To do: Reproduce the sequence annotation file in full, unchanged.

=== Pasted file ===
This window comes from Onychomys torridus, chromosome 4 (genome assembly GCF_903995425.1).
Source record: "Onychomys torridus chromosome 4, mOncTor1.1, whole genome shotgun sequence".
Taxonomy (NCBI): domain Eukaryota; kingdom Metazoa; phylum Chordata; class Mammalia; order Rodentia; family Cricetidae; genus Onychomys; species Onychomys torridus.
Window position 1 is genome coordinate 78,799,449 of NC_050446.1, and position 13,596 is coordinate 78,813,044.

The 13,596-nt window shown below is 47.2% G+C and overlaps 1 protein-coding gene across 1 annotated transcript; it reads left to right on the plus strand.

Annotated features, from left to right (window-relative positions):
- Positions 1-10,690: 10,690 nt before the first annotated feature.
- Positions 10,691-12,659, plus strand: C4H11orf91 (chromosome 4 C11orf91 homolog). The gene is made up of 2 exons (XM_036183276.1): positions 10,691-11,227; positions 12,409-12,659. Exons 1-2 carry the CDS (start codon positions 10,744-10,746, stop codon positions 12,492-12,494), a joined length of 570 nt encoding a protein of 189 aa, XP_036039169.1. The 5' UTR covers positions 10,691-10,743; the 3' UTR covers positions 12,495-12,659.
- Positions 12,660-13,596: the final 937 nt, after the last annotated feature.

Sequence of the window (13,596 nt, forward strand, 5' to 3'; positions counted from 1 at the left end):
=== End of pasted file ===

This window comes from Onychomys torridus, chromosome 4 (genome assembly GCF_903995425.1).
Source record: "Onychomys torridus chromosome 4, mOncTor1.1, whole genome shotgun sequence".
Taxonomy (NCBI): domain Eukaryota; kingdom Metazoa; phylum Chordata; class Mammalia; order Rodentia; family Cricetidae; genus Onychomys; species Onychomys torridus.
Window position 1 is genome coordinate 78,799,449 of NC_050446.1, and position 13,596 is coordinate 78,813,044.

The 13,596-nt window shown below is 47.2% G+C and overlaps 1 protein-coding gene across 1 annotated transcript; it reads left to right on the plus strand.

Annotated features, from left to right (window-relative positions):
- Positions 1-10,690: 10,690 nt before the first annotated feature.
- Positions 10,691-12,659, plus strand: C4H11orf91 (chromosome 4 C11orf91 homolog). The gene is made up of 2 exons (XM_036183276.1): positions 10,691-11,227; positions 12,409-12,659. Exons 1-2 carry the CDS (start codon positions 10,744-10,746, stop codon positions 12,492-12,494), a joined length of 570 nt encoding a protein of 189 aa, XP_036039169.1. The 5' UTR covers positions 10,691-10,743; the 3' UTR covers positions 12,495-12,659.
- Positions 12,660-13,596: the final 937 nt, after the last annotated feature.

Sequence of the window (13,596 nt, forward strand, 5' to 3'; positions counted from 1 at the left end):